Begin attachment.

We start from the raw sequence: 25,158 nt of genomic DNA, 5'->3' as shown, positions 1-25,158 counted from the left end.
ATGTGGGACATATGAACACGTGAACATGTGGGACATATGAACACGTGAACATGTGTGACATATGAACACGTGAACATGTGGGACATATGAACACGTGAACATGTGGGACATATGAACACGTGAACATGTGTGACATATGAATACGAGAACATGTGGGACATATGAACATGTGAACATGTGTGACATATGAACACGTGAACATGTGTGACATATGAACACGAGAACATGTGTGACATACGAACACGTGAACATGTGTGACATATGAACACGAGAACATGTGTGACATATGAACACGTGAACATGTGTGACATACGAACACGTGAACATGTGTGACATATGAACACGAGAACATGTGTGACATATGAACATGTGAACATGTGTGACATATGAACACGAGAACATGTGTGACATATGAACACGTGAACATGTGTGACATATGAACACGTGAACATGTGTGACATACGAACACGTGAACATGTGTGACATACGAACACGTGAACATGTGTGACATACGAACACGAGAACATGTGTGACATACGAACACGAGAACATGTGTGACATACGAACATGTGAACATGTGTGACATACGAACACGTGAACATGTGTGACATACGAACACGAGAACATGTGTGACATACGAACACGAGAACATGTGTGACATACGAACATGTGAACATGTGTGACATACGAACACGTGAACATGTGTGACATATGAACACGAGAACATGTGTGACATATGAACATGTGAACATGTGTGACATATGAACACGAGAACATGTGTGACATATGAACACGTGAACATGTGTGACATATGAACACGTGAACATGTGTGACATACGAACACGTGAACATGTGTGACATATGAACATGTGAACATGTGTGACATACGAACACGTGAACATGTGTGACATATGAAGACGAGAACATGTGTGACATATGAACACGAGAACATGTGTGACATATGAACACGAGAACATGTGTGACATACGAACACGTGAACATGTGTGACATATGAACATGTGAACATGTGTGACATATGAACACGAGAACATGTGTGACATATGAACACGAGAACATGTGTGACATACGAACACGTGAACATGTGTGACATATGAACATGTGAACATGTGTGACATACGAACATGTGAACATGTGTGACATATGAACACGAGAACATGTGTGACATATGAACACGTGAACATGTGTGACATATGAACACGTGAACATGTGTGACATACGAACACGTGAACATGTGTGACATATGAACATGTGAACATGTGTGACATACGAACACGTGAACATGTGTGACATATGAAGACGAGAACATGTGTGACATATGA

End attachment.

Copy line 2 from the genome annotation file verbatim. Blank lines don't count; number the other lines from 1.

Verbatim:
ATGTGGGACATATGAACACGTGAACATGTGGGACATATGAACACGTGAACATGTGTGACATATGAACACGTGAACATGTGGGACATATGAACACGTGAACATGTGGGACATATGAACACGTGAACATGTGTGACATATGAATACGAGAACATGTGGGACATATGAACATGTGAACATGTGTGACATATGAACACGTGAACATGTGTGACATATGAACACGAGAACATGTGTGACATACGAACACGTGAACATGTGTGACATATGAACACGAGAACATGTGTGACATATGAACACGTGAACATGTGTGACATACGAACACGTGAACATGTGTGACATATGAACACGAGAACATGTGTGACATATGAACATGTGAACATGTGTGACATATGAACACGAGAACATGTGTGACATATGAACACGTGAACATGTGTGACATATGAACACGTGAACATGTGTGACATACGAACACGTGAACATGTGTGACATACGAACACGTGAACATGTGTGACATACGAACACGAGAACATGTGTGACATACGAACACGAGAACATGTGTGACATACGAACATGTGAACATGTGTGACATACGAACACGTGAACATGTGTGACATACGAACACGAGAACATGTGTGACATACGAACACGAGAACATGTGTGACATACGAACATGTGAACATGTGTGACATACGAACACGTGAACATGTGTGACATATGAACACGAGAACATGTGTGACATATGAACATGTGAACATGTGTGACATATGAACACGAGAACATGTGTGACATATGAACACGTGAACATGTGTGACATATGAACACGTGAACATGTGTGACATACGAACACGTGAACATGTGTGACATATGAACATGTGAACATGTGTGACATACGAACACGTGAACATGTGTGACATATGAAGACGAGAACATGTGTGACATATGAACACGAGAACATGTGTGACATATGAACACGAGAACATGTGTGACATACGAACACGTGAACATGTGTGACATATGAACATGTGAACATGTGTGACATATGAACACGAGAACATGTGTGACATATGAACACGAGAACATGTGTGACATACGAACACGTGAACATGTGTGACATATGAACATGTGAACATGTGTGACATACGAACATGTGAACATGTGTGACATATGAACACGAGAACATGTGTGACATATGAACACGTGAACATGTGTGACATATGAACACGTGAACATGTGTGACATACGAACACGTGAACATGTGTGACATATGAACATGTGAACATGTGTGACATACGAACACGTGAACATGTGTGACATATGAAGACGAGAACATGTGTGACATATGA